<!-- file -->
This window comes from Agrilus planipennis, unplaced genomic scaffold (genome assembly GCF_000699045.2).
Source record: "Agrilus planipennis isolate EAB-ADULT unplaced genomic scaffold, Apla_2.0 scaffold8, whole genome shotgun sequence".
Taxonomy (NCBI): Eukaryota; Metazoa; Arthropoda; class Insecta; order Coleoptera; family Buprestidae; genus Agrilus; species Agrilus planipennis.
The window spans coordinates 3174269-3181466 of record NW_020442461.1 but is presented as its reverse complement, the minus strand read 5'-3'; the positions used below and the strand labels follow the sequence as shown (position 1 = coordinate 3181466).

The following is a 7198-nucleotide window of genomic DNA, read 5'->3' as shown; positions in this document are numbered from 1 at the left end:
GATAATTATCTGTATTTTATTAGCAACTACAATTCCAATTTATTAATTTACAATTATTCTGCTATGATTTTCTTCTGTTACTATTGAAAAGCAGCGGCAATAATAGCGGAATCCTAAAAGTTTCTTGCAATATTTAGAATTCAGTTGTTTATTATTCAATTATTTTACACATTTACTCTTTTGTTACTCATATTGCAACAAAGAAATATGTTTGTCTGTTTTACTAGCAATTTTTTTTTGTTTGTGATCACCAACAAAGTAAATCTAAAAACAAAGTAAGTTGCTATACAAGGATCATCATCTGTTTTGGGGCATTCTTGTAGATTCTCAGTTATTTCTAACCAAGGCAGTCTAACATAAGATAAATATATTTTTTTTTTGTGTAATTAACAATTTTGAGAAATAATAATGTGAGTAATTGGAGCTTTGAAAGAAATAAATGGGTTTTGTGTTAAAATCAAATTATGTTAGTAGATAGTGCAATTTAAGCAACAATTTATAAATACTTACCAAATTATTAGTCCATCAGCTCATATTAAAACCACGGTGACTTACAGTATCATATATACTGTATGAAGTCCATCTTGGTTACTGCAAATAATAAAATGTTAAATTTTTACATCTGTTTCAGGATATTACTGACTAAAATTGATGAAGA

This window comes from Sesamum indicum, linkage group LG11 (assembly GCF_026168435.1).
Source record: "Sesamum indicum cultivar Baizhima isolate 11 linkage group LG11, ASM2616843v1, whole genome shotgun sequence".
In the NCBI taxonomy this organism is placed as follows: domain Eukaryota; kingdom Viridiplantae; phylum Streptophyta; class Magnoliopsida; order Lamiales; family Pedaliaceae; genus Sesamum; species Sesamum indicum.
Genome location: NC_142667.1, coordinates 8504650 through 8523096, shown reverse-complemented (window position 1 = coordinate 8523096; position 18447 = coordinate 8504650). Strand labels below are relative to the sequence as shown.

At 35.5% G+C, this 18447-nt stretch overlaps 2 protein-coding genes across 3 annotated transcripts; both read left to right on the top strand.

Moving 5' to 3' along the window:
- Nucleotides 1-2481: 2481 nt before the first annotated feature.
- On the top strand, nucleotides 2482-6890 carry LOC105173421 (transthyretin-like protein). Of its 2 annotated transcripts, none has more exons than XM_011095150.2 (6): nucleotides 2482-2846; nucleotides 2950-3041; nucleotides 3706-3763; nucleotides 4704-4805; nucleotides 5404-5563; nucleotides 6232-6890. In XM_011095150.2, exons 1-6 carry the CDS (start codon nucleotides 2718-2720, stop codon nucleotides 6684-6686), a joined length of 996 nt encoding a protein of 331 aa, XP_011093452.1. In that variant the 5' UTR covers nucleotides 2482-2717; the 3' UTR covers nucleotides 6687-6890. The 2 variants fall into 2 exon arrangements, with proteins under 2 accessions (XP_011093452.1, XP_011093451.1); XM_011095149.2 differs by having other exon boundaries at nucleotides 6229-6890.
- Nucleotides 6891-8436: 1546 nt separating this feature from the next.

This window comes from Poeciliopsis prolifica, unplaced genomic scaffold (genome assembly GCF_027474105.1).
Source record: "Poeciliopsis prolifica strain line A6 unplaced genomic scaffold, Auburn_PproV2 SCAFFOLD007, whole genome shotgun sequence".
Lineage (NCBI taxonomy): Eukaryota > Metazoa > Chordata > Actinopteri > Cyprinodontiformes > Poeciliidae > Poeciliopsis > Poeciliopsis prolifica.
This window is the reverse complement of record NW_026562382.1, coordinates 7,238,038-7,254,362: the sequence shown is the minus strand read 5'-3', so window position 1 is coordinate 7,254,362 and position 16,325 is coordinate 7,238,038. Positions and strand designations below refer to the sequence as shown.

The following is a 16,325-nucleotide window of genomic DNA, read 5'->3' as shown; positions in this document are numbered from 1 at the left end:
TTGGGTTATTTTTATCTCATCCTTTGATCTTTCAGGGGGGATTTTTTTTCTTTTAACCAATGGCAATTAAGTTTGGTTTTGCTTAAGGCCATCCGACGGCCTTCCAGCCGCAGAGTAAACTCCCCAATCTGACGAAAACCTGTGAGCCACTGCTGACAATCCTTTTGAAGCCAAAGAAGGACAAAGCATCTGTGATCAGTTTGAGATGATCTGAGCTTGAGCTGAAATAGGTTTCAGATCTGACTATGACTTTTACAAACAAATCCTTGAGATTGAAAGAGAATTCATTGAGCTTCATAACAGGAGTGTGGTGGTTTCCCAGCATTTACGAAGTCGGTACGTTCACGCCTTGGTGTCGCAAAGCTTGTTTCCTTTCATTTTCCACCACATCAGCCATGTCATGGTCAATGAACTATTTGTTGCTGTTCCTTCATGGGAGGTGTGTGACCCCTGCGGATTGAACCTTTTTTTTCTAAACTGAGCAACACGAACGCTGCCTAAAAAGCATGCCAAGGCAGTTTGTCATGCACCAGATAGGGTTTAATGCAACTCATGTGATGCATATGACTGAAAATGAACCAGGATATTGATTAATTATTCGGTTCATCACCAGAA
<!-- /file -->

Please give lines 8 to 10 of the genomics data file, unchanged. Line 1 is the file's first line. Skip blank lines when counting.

Source record: "Sesamum indicum cultivar Baizhima isolate 11 linkage group LG11, ASM2616843v1, whole genome shotgun sequence".
In the NCBI taxonomy this organism is placed as follows: domain Eukaryota; kingdom Viridiplantae; phylum Streptophyta; class Magnoliopsida; order Lamiales; family Pedaliaceae; genus Sesamum; species Sesamum indicum.
Genome location: NC_142667.1, coordinates 8504650 through 8523096, shown reverse-complemented (window position 1 = coordinate 8523096; position 18447 = coordinate 8504650). Strand labels below are relative to the sequence as shown.